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Parenting parents-nurturing-children-the-islamic-way

Published on October 18th, 2016 | by Abu Umayza | Views: 2125


Parents Nurturing Children The Islamic Way

بسم الله الرحمن الرحيم

الحـمد لله والصلاة والسلام على رسول الله وعلى آلـه وصحبه ومن والاه

Ibn Al-Qayyim al-Jawziyyah said in his ‘Tuhfat al-Mawdood bi Ahkam al-Mawlood’:

وكم ممن أشقى ولده وفلذة كبده في الدنيا والآخرة بإهماله وترك تأديبه وإعانته له على شهواته ويزعم أنه يكرمه وقد أهانه وأنه يرحمه وقد ظلمه وحرمه ففاته انتفاعه بولده وفوت عليه حظه في الدنيا والآخرة وإذا اعتبرت الفساد في الأولاد رأيت عامته من قبل الآباء

“How many people have caused misery to their own children, the apples of their eyes, in this world and in the Hereafter, by neglecting them, not disciplining them, encouraging them to follow their whims and desires, thinking that they were honouring them when they were in fact humiliating them, that they were being merciful to them when in fact they were wronging them. They have not benefited from having a child, and they have made the child lose his share in this world and in the Hereafter. If you think about the corruption of children you will see that in most cases it is because of the parents.”

There is nothing more difficult for parents than ensuring a strong and genuine connection between the child and the Qur’an. This difficulty partly arises from their own weak connection to the Book of Allah, or the inability to actualise some of its content in having any semblance for the children. Any parent lacking in the essential pre-requisites, (as Ibn al-Qayyim mentions in his ‘Tuhfat al-Mawdood’), then identifying what needs to be corrected at root level is key, before any fruits can be expected to grow:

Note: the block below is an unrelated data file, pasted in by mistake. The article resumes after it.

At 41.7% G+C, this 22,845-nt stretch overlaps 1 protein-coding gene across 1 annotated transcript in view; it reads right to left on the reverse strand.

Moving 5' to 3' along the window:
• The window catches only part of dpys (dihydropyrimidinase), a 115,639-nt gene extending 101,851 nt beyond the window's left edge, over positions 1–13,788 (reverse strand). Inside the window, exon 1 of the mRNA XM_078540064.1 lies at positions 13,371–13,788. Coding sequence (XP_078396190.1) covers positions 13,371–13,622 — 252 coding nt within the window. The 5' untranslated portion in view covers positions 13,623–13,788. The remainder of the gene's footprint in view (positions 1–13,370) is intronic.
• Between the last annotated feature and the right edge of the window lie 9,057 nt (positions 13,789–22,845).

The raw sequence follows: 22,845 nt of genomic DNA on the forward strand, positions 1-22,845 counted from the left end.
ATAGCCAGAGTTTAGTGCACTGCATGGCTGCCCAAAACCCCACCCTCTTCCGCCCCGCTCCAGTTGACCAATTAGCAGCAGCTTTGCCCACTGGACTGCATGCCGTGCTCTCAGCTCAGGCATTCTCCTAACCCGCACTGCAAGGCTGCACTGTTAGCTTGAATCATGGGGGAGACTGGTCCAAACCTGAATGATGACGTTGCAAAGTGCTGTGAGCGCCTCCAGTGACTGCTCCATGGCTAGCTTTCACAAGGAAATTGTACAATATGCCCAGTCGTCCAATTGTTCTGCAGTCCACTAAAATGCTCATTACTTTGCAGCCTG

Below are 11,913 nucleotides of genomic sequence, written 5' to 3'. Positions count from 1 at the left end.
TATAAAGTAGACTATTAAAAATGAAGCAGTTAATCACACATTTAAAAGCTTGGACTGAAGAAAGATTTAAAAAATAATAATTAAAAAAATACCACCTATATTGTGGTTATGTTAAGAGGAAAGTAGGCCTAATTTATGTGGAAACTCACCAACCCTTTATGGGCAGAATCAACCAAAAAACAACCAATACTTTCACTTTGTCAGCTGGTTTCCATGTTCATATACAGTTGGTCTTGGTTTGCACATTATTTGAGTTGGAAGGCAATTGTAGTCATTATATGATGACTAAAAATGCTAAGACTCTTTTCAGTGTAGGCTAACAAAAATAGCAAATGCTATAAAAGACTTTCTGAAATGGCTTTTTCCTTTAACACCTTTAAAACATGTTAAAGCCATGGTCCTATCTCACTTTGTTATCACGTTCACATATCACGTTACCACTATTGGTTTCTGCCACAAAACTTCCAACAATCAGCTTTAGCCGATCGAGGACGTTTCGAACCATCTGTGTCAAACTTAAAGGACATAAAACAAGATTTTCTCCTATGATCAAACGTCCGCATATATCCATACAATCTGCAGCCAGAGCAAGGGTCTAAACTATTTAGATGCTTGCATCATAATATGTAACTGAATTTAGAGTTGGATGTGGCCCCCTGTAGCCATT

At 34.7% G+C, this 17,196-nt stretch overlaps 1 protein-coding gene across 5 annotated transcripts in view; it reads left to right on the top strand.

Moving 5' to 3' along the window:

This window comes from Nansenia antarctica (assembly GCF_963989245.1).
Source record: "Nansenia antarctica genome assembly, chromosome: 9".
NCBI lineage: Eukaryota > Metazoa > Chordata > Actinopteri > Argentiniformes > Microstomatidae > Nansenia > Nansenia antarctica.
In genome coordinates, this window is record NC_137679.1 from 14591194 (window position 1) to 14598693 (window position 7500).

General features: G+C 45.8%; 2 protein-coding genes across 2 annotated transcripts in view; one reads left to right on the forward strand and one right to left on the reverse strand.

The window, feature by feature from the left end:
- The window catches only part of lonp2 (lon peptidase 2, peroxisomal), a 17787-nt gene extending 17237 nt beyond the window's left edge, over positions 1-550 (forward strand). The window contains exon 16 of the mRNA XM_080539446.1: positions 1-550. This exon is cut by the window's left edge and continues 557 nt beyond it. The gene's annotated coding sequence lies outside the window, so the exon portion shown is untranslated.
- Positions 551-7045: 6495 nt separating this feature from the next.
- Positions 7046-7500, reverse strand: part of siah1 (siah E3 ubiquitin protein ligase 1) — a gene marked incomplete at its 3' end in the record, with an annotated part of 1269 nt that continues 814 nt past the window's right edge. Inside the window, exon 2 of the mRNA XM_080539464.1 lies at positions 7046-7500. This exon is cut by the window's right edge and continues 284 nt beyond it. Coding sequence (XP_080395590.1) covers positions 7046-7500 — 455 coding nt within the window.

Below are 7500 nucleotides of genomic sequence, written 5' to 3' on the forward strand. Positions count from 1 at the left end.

1. Misery to children (by their parents) is caused by lack of discipline.
2. Allowing children to follow their whims and desires (as a false provision of care).
3. Corruption of children (in most cases) lies with parents.

These facets need to be remedied before evolving to the next stage of seamless daily living that incorporates the type of opportunities and nurturing of concepts that you would like to see. There is a narration of Abdullah ibn Mas’ood رضي الله عنه  recorded in ‘Sunan al-Kabeer’ of al-Tabarani (4975) that he said:

حافظوا على أبنائكم في الصلاة وعودوهم الخير فإن الخير عادة

“Ensure your children preserve their salat, and nurture (and accustom) them upon goodness, for verily this goodness will become habitual (for them).”

Salat is the pivot that holds our identity and from which all other actions grow and bond together. If a child is disciplined enough to preserve his/her salawat, this would be a good indication of a heart that loves what is good, so habituating them to recognise and perform good deeds could come naturally. If we recognise there is no greater “material” than emulation (i.e. children emulating from their surroundings), then parents themselves would be the most prized assets in becoming worthy of emulation. This would be the first step towards “active learning” as you rightly define it… A simple example of this would be taking them to the masjid consistently at an early age, exactly how the Prophet صلى الله عليه وسلم would take his grandchildren to the masjid. This was an intelligent way of exposing them to the importance of salah, so that it would become a part of their daily lives too. This is also in line with studies on child psychology where observational learning essentially begins to define them from as young as one year old.